Short answer: You are right in that you cannot specify an exception table for the
IMPORT command. Also, there is no need to run the
SET INTEGRITY statement if you use
Here is why:
The biggest reason for
SET INTEGRITY is based on how
IMPORT uses normal
INSERT statements to get the data into the tables. Doing this engages the database transaction logs, triggers, and referential integrity. If a row is rejected by referential integrity, you will know about it.
LOAD bypasses referential integrity, triggers, and database transaction logs, and puts the data directly into the table (though it cannot bypass unique constraints and identity constraints). The main reason why you want an exception table is to catch the data that doesn't load into the table (perhaps it was the wrong data type etc.)
Because you bypass referential integrity, you MUST do a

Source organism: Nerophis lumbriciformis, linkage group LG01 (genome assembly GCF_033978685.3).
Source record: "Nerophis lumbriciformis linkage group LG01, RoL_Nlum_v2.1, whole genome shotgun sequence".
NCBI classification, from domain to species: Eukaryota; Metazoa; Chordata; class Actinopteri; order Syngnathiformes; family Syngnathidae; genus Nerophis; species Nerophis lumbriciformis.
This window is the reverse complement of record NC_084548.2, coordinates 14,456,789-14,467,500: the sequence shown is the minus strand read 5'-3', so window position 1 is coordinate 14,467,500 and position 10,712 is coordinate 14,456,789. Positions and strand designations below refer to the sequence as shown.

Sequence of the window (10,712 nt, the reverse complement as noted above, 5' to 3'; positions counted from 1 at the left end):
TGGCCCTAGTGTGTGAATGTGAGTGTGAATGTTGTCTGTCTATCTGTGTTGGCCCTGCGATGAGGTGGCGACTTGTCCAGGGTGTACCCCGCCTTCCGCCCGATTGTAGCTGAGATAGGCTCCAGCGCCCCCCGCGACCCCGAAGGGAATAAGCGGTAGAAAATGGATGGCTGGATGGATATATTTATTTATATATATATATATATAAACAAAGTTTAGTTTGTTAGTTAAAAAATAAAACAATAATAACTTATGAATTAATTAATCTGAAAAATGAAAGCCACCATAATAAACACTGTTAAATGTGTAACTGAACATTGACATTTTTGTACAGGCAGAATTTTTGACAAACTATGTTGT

SET INTEGRITY afterwards to make the table aware of the data it now contains to see if anything does violate referential integrity (otherwise tables are put into a
CHECK PENDING state until you do so). (It is also a good idea to run a
FLUSH PACKAGE CACHE DYNAMIC, and
REBIND afterwards too to make sure that indexes and the optimizer know about the new data. Actually, it is a good idea to do that anyway if you do a mass
IMPORT...but that aside...).
Note that you can use the
MESSAGES option with both
IMPORT to capture errors that happen so you know how to deal with them (usually after the fact though). Note that if you use both
MESSAGES for a message file and
FOR EXCEPTION <table name> for an exception table, any rows in error that get put in the exception table don't get listed in the message file.
Here is a good comparison of LOAD vs IMPORT straight from IBM DB2 documentation (version 9.7)